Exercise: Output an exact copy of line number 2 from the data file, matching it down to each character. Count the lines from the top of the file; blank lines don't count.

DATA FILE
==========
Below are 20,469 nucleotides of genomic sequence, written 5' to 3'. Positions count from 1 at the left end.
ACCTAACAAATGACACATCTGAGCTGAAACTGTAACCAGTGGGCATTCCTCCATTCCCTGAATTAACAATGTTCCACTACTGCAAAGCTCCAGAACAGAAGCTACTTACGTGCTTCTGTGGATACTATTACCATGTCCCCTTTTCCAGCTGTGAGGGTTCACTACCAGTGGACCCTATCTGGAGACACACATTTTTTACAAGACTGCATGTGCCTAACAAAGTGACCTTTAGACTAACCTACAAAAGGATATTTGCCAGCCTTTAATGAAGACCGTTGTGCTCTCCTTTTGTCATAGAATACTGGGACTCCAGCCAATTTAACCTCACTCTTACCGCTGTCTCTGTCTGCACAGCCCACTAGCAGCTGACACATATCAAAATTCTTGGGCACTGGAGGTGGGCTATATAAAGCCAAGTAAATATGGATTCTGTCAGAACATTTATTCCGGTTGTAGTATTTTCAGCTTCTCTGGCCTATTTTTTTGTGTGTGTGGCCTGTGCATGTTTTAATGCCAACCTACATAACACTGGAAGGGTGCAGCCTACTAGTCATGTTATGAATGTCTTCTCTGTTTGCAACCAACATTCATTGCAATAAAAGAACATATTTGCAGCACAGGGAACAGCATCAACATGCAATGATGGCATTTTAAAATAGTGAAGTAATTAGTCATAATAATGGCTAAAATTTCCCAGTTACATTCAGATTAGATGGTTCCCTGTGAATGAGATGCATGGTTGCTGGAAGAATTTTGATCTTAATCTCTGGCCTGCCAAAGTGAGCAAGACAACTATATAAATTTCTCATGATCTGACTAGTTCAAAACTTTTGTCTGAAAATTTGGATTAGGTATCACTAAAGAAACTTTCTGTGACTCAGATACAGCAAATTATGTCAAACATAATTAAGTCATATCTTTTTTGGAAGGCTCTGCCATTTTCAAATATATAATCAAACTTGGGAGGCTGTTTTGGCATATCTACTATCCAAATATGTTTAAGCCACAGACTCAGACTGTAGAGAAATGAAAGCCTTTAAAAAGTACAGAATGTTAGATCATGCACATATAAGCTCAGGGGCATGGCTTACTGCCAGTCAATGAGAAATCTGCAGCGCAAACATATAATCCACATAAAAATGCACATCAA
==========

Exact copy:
ACCTAACAAATGACACATCTGAGCTGAAACTGTAACCAGTGGGCATTCCTCCATTCCCTGAATTAACAATGTTCCACTACTGCAAAGCTCCAGAACAGAAGCTACTTACGTGCTTCTGTGGATACTATTACCATGTCCCCTTTTCCAGCTGTGAGGGTTCACTACCAGTGGACCCTATCTGGAGACACACATTTTTTACAAGACTGCATGTGCCTAACAAAGTGACCTTTAGACTAACCTACAAAAGGATATTTGCCAGCCTTTAATGAAGACCGTTGTGCTCTCCTTTTGTCATAGAATACTGGGACTCCAGCCAATTTAACCTCACTCTTACCGCTGTCTCTGTCTGCACAGCCCACTAGCAGCTGACACATATCAAAATTCTTGGGCACTGGAGGTGGGCTATATAAAGCCAAGTAAATATGGATTCTGTCAGAACATTTATTCCGGTTGTAGTATTTTCAGCTTCTCTGGCCTATTTTTTTGTGTGTGTGGCCTGTGCATGTTTTAATGCCAACCTACATAACACTGGAAGGGTGCAGCCTACTAGTCATGTTATGAATGTCTTCTCTGTTTGCAACCAACATTCATTGCAATAAAAGAACATATTTGCAGCACAGGGAACAGCATCAACATGCAATGATGGCATTTTAAAATAGTGAAGTAATTAGTCATAATAATGGCTAAAATTTCCCAGTTACATTCAGATTAGATGGTTCCCTGTGAATGAGATGCATGGTTGCTGGAAGAATTTTGATCTTAATCTCTGGCCTGCCAAAGTGAGCAAGACAACTATATAAATTTCTCATGATCTGACTAGTTCAAAACTTTTGTCTGAAAATTTGGATTAGGTATCACTAAAGAAACTTTCTGTGACTCAGATACAGCAAATTATGTCAAACATAATTAAGTCATATCTTTTTTGGAAGGCTCTGCCATTTTCAAATATATAATCAAACTTGGGAGGCTGTTTTGGCATATCTACTATCCAAATATGTTTAAGCCACAGACTCAGACTGTAGAGAAATGAAAGCCTTTAAAAAGTACAGAATGTTAGATCATGCACATATAAGCTCAGGGGCATGGCTTACTGCCAGTCAATGAGAAATCTGCAGCGCAAACATATAATCCACATAAAAATGCACATCAA